Hydroxycut doesn’t make the cutPosted: May 11, 2009 in Obesity Medicine by Craig Primack MD FACP
Like so many dietary supplements, safety is a common concern. Hydroxycut is no exception. On May 1st,the FDA recalled products containing the ingredient due to 23 reports of severe liver damage and one death. This is not the first time a dietary supplement has been banned from the market. Recently, several dietary weight loss supplements were removed from the shelves because they contained sibutramine-a medication that requires a doctor’s prescription. Sibutramine can cause blood pressure and heart abnormalities, as well as anxiety when dosed improperly.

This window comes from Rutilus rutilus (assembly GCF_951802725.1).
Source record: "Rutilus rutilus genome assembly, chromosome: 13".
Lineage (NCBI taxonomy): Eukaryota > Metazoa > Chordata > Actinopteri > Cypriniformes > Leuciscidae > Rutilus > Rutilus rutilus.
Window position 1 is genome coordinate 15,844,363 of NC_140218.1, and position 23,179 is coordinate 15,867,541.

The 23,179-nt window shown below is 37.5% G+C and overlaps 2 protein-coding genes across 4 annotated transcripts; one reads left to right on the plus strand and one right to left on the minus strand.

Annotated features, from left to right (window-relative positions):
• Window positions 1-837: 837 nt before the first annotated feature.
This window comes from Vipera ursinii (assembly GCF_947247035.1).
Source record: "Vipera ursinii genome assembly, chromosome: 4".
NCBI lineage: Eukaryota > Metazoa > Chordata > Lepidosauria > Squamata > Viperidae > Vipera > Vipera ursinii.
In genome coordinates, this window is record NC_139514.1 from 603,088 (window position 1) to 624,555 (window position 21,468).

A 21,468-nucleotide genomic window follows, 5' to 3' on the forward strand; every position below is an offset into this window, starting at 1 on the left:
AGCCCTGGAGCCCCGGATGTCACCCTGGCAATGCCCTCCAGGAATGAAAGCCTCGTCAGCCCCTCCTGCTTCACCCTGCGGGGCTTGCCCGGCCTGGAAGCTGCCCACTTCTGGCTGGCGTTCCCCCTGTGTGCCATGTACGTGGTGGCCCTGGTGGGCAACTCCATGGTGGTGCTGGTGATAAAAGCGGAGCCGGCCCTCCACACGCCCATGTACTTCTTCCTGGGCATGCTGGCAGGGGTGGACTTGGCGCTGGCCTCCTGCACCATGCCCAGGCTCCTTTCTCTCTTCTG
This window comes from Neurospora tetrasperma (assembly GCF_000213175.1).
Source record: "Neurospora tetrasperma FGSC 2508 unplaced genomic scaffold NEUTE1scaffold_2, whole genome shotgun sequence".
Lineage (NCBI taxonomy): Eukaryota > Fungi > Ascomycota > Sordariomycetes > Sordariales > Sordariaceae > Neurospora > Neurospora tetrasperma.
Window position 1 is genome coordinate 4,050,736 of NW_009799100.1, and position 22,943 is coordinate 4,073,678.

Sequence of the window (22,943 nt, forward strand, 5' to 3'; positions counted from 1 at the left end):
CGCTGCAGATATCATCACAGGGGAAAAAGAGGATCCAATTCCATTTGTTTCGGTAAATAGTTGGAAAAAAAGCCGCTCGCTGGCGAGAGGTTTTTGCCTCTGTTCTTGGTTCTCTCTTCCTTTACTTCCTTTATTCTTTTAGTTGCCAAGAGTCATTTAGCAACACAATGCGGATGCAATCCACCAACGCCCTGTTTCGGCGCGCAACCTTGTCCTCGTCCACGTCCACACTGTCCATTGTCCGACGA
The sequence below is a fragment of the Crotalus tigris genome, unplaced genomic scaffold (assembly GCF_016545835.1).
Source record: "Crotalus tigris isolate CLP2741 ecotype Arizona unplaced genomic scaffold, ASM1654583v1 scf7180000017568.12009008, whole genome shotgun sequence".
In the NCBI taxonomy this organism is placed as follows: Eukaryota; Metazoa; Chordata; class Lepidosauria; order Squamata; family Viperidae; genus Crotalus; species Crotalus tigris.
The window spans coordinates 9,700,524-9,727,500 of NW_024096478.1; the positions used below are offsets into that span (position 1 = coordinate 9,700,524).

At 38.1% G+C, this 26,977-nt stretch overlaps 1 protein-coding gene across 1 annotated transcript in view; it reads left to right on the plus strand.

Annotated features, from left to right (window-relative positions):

There are some dietary supplements that have been tested and shown to be effective and safe. Saw Palmetto and St. John’s Wort are examples. Advise your doctor of all of the medications you take, since there can be interactions with prescribed meds.
Most importantly, just because a supplement is “natural” does not make it safe. The rigorous studies that prescribed drugs must undergo rarely catch all potential side effects until a drug has been in use for several years. Dietary supplements and herbs are not subject to the FDA, and therefore do not undergo such studies. Do your research when taking any herb or supplements, and check several unbiased sources.